Webinar review: Securing finance to set up or scale up

  • 27 Apr 2022

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Most small businesses will need to access funding to help them evolve, whether that’s to set up in the first place or to scale up for growth.

A recent First Voice webinar, run in partnership with Dell Technologies, outlined what small business owners need to know about their options and how to go about putting themselves in the best position to attract finance. Some of the main messages are summarised below:

Understand the different options

Different types of finance will be suited to businesses at different stages, ranging from personal loans to crowdfunding, angel investment or even venture capital funding.  


“You have to establish why you’re looking for investment because not every investment type is right for every business,” says Leitha Matz, CPO and co-founder, Fin Marie. “A lot of people hear about venture capital but once you get on that track you don’t get off it.” This type of finance tends to be more suited to businesses that have the potential to become “billion-dollar” companies, she adds, and investors will expect to see rapid growth.

It’s useful to think about the end of the story, says Ms Matz. “If you’re ultimately looking for an acquisition, then maybe the funding you’re looking for is to join an incubator with a larger company,” she says. “Something like equity crowdfunding could be good for a consumer brand but it could complicate later funding rounds.” Grants, seed funding through angels or friends and family, and business loans are often more appropriate for early-stage firms, she says.

Adrian Innes, Chief Revenue Officer at Finpoint, which provides the FSB Funding platform, points out there is a dichotomy between equity and debt, and which is most suitable depends on the stage a company is at. “If you’re looking at equity, you need to think about whether you want to go through an Enterprise Investment Scheme or whether you’re looking for an investor to have part-control of your business.”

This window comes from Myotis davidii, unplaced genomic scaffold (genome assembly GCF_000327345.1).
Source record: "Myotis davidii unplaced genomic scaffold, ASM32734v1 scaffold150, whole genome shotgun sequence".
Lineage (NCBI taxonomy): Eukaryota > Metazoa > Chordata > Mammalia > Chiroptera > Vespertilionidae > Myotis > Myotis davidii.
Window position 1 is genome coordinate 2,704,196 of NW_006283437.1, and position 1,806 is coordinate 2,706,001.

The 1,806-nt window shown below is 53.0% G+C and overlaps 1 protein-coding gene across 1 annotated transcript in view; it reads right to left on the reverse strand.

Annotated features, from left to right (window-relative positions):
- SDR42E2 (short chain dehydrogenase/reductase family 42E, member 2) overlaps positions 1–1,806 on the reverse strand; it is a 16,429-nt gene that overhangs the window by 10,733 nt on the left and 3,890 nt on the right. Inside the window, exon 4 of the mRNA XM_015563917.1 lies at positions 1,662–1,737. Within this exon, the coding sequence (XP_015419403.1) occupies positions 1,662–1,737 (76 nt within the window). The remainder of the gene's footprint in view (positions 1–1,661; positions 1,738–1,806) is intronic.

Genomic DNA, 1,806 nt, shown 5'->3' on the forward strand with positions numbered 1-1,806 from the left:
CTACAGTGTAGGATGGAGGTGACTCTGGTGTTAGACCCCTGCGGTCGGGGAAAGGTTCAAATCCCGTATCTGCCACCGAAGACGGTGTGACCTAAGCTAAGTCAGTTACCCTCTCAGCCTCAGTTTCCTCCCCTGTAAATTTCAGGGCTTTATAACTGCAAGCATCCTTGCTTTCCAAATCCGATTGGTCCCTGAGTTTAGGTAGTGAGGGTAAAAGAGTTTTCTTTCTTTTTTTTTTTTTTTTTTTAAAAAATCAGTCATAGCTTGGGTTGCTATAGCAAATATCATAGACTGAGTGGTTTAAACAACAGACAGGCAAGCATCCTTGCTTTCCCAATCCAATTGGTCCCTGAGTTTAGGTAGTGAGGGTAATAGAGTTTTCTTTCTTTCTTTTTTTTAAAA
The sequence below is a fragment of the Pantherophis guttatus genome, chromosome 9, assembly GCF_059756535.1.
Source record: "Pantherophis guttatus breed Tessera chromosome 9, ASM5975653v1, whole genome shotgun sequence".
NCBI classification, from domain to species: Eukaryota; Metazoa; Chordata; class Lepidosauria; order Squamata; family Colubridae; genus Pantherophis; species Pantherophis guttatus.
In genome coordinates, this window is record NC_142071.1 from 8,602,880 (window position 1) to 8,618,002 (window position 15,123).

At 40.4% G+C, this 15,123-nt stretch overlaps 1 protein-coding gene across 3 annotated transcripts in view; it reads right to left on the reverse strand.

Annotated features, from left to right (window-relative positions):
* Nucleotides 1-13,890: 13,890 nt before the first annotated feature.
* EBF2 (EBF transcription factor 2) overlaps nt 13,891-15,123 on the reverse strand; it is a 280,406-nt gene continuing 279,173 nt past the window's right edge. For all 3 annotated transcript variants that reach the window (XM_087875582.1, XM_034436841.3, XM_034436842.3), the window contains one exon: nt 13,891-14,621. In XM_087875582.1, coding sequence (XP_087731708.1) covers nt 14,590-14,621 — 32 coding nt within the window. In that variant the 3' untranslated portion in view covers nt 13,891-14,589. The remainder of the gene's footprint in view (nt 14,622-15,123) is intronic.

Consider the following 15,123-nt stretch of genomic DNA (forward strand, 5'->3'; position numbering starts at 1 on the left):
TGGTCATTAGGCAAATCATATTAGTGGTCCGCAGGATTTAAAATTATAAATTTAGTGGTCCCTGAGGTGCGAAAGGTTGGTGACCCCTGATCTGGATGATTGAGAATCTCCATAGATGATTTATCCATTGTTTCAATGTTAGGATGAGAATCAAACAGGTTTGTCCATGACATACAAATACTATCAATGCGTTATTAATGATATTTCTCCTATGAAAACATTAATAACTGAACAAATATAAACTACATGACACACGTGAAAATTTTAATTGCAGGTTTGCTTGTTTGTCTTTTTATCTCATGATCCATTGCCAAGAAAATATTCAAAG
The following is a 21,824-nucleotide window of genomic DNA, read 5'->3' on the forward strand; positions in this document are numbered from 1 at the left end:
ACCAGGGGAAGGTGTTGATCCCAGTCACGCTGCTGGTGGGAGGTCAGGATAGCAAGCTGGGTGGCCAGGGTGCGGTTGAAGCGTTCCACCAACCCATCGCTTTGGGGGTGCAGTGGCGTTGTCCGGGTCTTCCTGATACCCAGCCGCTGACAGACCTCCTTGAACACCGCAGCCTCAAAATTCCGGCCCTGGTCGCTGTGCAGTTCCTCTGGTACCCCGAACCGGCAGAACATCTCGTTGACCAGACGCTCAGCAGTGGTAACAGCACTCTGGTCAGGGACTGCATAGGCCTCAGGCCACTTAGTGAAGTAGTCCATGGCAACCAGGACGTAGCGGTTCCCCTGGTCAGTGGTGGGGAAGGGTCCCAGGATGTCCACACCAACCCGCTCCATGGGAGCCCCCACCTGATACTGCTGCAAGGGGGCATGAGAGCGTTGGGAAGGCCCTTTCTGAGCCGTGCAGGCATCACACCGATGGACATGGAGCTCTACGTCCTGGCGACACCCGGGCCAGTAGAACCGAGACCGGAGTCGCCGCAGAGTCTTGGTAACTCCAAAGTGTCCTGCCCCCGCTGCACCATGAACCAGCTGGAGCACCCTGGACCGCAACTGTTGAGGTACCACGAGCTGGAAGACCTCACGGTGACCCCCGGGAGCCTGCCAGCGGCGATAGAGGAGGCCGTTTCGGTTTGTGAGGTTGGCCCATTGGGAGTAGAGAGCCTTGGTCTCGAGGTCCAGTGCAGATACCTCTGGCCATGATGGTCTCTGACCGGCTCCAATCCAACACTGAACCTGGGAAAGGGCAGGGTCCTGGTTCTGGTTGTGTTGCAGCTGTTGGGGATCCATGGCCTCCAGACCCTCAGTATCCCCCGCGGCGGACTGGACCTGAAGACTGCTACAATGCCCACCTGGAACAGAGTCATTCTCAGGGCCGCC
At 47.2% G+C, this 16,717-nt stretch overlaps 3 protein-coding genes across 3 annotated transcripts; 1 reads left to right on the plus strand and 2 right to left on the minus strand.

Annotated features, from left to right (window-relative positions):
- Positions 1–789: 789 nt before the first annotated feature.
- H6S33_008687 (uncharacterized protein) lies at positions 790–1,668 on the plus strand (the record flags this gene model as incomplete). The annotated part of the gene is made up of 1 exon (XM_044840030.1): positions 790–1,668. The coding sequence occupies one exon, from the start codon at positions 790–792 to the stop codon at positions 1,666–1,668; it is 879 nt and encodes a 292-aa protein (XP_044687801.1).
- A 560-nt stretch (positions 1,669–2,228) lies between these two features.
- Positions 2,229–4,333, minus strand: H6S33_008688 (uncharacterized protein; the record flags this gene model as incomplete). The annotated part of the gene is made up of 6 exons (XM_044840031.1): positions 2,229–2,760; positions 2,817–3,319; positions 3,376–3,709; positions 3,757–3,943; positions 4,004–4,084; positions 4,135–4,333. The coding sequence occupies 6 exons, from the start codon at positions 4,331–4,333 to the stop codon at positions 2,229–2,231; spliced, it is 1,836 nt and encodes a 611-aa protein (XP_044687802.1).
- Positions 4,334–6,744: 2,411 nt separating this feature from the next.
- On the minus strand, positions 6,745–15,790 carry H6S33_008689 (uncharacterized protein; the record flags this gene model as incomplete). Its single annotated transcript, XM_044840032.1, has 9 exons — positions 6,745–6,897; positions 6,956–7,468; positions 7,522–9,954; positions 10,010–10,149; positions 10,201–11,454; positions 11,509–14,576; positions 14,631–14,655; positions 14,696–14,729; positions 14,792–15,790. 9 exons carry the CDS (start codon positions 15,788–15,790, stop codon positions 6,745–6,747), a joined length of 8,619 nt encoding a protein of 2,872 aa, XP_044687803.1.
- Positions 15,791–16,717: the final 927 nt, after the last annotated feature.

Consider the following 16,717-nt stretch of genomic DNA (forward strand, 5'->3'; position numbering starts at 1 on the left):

The British Business Bank has recently extended the Start Up Loans programme to companies that are within three years of starting up rather than two, he adds, with the ability for firms set up within five years to top up a loan, which could prove attractive to some early-stage firms seeking a debt option.

Identify if you’re ready to grow

“If you have more demand than you can meet then it’s time to scale,” says Ms Matz. “That’s the ideal scenario for an investor because it’s a proven product/market fit.” Another scenario would be if you have something in place – such as new technology – which means the business is likely to rapidly win more customers, she adds.

The cost of any funding will depend on factors such as the confidence investors have in the business, whether the business is currently making revenue, the size of the customer base and the value of any assets such as property or IP, says Ms Matz. “This is the negotiation you have with lenders, which can make the price more or less for you,” she says.


It’s important, too, not to underestimate the amount of time it can take to raise finance, she adds. “You need to budget for around nine months, so make sure you’re able to get through that period comfortably,” she says. “You don’t want to get to the end of your runway during that process.”

Stage funding can help businesses borrow money over a longer period of time, add Innes, which can help ensure the money is there at the right time in a company’s journey.

What investors will look for

“It’s all about the story and the business plan,” says Mr Innes. “Funders will look at financial acumen, business acumen and personal acumen, and the skills you have to drive the business forward to make it profitable.” Previous sector expertise is vital to be credible, he adds.

Investors will also want to know that any business owner has done their homework. “The biggest issue I find in relation to business planning and cash flow forecasts is that directors don’t know the answers to the methodology of the projected turnover,” he says. Often this has been done by an accountant or finance director, he adds, rather than the owner or director.

“The first question I ask most businesses is ‘what’s your break-even?’,” he adds. “You should know what your outgoings are, and why you need the money. Businesses often know they need the money but they don’t know where the capital is tied up on the balance sheet.” FSB Funding can help here, he adds, negotiating with funders on behalf of the business.


It’s important, too, to know exactly what you need the money for, adds Ms Matz, which will also help to determine the amount, while Mr Innes makes the point that any equity stake will require a company valuation that can stand up to scrutiny.

To access the on-demand recording of the webinar please click here

Dell Technologies offers small business owners a wide range of financing options to help spread the cost of new technology, ensuring you can access innovation while remaining in control of your cash flow. To find out more about these options, click here




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